January 5, 2023

THE DUNWICH HORROR: Hippy-Trippy Lovecraft

1970 / 90 min
Review by Josey, the Sudden Cat🙀

H.P. Lovecraft’s work has always been pretty trippy, as is this adaptation of one of his most famous tales. However, its overall trippiness has more to do with the era when it was made than the story itself.

The Dunwich Horror is an early attempt to bring Lovecraft to the big screen, courtesy of Samuel Z. Arkoff & friends. And if that name rings a bell, you’re probably aware that he and his partners-in-crime at American International Pictures specialized in cranking out budget-conscious films in a variety of genres. In the late 60s and early 70s, many of their movies were acid-laced with a psychedelic aesthetic that assured they’d be period pieces within just a few years.

This one is a hippy-dippy slice of horror that distills and simplifies the source material to accommodate its budget while tossing-in goofy dream sequences and titillating sexuality. Dean Stockwell plays Wilbur Whateley, the creepy descendant of a man who was obsessed with summoning “The Old Ones,” malevolent beings from another dimension. Picking up where dear ol’ Dad left off, he coerces naive college student Nancy (Sandra Dee) to his home in Dunwich with the intention of using her body to finish the job and bring these creatures into our world. When her professor, Dr. Armitage (Ed Begley), and best friend, Elizabeth (Donna Baccala), go looking for her, they learn of the Whateley family’s dark past and Wilbur’s intentions.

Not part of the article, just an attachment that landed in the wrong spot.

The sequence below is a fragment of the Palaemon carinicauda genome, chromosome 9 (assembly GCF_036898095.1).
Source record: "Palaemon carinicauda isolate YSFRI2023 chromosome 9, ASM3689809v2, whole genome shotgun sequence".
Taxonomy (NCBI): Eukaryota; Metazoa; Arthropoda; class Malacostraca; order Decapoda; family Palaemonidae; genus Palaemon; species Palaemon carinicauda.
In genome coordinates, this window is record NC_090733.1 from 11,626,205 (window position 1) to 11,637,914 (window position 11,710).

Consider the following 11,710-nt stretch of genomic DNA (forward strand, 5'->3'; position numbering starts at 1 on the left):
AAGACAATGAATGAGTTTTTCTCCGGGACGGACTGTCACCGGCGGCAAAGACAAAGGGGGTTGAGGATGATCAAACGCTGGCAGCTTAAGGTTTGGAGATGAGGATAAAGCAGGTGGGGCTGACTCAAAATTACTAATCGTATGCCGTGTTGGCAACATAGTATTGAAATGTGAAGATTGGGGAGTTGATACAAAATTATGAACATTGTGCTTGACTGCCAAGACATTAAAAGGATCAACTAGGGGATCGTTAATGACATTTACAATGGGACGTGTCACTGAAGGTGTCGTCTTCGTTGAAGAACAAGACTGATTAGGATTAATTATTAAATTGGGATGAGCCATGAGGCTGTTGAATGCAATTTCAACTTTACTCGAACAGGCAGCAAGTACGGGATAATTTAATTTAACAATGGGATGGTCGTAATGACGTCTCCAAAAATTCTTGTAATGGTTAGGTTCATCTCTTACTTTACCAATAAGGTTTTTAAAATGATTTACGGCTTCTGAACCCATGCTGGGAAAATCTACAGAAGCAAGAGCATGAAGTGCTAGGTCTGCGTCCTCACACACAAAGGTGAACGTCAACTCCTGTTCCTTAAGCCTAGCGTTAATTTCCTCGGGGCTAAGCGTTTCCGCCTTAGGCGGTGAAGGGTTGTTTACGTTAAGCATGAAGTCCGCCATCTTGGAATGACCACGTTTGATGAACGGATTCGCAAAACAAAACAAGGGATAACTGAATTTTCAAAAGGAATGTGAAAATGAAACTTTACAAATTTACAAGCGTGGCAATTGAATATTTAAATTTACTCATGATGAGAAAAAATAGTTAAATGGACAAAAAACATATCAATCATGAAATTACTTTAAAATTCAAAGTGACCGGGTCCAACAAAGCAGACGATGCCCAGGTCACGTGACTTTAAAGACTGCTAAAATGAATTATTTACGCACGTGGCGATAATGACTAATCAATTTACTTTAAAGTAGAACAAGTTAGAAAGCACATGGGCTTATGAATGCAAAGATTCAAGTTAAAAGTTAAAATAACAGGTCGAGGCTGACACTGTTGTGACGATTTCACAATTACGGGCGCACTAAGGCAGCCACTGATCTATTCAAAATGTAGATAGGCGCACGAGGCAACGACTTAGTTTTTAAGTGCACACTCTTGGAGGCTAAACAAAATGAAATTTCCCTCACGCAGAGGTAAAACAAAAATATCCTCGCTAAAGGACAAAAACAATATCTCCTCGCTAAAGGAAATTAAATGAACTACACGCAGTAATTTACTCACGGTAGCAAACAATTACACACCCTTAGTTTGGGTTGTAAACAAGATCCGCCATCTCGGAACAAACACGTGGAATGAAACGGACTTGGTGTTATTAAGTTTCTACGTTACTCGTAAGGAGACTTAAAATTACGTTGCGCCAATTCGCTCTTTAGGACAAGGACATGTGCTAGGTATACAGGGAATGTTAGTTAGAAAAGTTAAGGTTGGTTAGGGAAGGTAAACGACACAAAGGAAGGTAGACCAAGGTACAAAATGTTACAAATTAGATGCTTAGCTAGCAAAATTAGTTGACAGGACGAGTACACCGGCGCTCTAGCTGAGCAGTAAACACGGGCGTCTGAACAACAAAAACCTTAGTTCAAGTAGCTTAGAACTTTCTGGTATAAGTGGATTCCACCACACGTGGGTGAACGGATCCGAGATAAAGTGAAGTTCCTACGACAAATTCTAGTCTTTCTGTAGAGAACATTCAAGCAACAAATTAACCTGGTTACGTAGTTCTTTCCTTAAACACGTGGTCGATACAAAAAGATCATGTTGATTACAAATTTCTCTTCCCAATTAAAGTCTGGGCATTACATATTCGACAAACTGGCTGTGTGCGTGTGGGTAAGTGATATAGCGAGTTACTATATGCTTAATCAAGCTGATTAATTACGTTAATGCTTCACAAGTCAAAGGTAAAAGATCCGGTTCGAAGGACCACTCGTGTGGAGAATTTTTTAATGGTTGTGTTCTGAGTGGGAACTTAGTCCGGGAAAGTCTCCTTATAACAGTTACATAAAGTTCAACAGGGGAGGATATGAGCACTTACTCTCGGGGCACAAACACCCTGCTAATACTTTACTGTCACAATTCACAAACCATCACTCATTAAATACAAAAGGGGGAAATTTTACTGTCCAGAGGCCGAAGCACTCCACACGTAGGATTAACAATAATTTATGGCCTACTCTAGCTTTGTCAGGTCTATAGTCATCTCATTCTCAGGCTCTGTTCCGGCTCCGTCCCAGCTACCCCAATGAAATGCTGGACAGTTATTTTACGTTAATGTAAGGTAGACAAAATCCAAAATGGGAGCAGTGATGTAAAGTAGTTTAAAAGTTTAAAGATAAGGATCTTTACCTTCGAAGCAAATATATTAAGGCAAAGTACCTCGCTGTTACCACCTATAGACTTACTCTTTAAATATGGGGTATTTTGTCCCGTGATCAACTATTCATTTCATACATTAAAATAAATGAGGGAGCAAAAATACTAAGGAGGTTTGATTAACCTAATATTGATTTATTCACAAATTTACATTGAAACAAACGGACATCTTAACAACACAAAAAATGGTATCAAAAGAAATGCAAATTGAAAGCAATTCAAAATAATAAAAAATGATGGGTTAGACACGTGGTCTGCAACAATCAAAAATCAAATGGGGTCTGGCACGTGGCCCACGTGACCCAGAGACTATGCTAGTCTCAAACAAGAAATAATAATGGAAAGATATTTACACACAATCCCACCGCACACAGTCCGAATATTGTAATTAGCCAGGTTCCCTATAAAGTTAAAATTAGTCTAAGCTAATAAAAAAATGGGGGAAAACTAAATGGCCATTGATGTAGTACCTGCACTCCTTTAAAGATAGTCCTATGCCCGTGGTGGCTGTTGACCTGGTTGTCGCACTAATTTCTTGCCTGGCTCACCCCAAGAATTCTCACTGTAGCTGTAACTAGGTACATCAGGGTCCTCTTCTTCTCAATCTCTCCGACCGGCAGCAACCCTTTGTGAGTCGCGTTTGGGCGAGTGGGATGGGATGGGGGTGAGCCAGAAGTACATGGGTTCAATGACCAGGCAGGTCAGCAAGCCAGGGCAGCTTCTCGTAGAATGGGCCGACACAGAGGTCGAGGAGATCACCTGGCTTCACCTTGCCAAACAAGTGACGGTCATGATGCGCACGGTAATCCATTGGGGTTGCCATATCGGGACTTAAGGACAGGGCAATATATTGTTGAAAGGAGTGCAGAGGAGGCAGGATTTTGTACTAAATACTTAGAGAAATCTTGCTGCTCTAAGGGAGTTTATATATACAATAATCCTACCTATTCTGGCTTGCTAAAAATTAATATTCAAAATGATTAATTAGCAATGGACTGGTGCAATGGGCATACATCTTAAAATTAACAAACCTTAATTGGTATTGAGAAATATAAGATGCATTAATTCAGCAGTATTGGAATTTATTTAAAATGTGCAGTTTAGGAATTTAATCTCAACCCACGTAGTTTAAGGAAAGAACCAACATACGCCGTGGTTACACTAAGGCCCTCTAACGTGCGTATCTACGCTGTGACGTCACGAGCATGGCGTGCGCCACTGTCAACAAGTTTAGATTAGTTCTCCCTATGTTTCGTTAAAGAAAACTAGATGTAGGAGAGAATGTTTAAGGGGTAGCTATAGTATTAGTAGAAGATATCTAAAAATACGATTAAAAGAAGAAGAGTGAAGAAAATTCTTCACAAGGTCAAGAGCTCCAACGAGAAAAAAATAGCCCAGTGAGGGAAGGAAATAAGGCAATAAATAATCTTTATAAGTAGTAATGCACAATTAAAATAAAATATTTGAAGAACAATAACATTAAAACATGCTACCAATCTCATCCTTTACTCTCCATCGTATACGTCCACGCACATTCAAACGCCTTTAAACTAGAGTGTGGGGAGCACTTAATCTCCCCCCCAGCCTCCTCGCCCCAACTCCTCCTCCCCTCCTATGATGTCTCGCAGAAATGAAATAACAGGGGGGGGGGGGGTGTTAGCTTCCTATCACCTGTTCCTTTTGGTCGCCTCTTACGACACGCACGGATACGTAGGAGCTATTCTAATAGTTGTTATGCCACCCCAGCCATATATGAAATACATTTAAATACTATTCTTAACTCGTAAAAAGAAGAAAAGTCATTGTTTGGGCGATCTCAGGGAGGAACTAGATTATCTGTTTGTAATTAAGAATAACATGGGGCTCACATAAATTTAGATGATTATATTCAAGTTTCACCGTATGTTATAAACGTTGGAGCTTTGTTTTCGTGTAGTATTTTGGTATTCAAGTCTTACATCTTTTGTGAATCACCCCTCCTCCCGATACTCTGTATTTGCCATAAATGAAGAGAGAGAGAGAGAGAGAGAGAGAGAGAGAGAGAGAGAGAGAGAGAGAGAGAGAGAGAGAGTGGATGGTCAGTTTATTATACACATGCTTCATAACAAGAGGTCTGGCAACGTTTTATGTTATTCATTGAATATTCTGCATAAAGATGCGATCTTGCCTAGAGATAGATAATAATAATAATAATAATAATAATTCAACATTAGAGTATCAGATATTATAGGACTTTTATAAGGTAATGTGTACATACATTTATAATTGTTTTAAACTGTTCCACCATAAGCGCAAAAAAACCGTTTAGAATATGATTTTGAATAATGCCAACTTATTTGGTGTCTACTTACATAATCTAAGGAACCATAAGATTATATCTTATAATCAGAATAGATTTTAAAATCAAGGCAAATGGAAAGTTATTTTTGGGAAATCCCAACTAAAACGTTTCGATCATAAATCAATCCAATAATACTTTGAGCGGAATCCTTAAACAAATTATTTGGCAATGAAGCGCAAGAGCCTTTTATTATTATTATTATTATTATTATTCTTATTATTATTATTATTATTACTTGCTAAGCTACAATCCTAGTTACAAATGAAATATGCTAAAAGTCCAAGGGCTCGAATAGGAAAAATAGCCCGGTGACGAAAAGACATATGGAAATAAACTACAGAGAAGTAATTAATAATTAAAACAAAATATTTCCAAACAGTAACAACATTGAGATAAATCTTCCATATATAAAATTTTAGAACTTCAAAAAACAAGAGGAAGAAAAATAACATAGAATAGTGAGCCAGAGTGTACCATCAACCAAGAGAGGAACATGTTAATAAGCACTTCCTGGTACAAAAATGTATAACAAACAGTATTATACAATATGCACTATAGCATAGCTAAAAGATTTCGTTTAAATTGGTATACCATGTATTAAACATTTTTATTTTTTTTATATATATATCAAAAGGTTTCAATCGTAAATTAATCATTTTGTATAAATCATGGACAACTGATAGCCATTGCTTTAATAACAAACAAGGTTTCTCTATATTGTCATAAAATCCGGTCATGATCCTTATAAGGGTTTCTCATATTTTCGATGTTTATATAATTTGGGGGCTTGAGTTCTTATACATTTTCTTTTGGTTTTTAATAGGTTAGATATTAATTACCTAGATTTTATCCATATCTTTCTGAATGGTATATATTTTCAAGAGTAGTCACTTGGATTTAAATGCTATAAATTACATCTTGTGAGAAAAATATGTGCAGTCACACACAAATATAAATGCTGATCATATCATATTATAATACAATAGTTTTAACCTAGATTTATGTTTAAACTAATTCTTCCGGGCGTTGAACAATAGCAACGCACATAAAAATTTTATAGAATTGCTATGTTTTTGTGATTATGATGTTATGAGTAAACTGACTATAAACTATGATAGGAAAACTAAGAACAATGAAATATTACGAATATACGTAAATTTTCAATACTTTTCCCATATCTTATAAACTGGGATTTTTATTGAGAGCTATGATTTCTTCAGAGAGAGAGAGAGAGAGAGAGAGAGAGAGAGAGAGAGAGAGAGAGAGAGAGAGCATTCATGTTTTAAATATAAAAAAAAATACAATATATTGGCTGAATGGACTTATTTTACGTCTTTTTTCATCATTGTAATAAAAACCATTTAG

Looks like someone could use a little Cialis.
Depending on one’s tastes (or state of mind), the frequent psychedelic embellishments are either mood enhancing or a major distraction. Either way, the story sometimes transcends its dated elements, particularly when digging into the Whateleys’ history (which has terrified the God-fearing folks of Dunwich for years). Less engaging are the performances. Begley looks like he’s there for the paycheck, while Dee demonstrates the thespian skills of a mannequin. Stockwell, however, is a real hoot, especially when trying to appear suave and mysterious. He also engages in some prime scenery chewing during the climax.

Like a lot of Lovecraft adaptations - old and new - The Dunwich Horror is somewhat hampered by its budget and a tendency to deviate from the original story. Then again, his writing has always featured settings, creatures and imagery that are a challenge to depict to the big screen, so we won’t hold that against it. And though it looks downright archaic today, the film is a decent early attempt to adapt one of his stories, which will be of considerable historical interest to Lovecraft fans. In addition to a solid video & audio restoration, Arrow Video includes bonus features that are both entertaining and insightful. Fire up a fat one and enjoy.


“THE DOOR INTO DUNWICH” - Running over two hours, this is a Zoom conversation between comic book artist Stephen R. Bissette and author Stephen Laws. Mostly pretty interesting, though a bit exhausting after a while.

“AFTER SUMMER AFTER WINTER” - Interview with author Ruthanna Emrys,who compares the film to the Lovecraft story.

“THE SOUND OF COSMIC TERROR” - A look at Les Baxter’s score.

AUDIO COMMENTARY - By Guy Adams & A.K. Benedict.



SUPPLEMENTAL BOOKLET - Not available for review.

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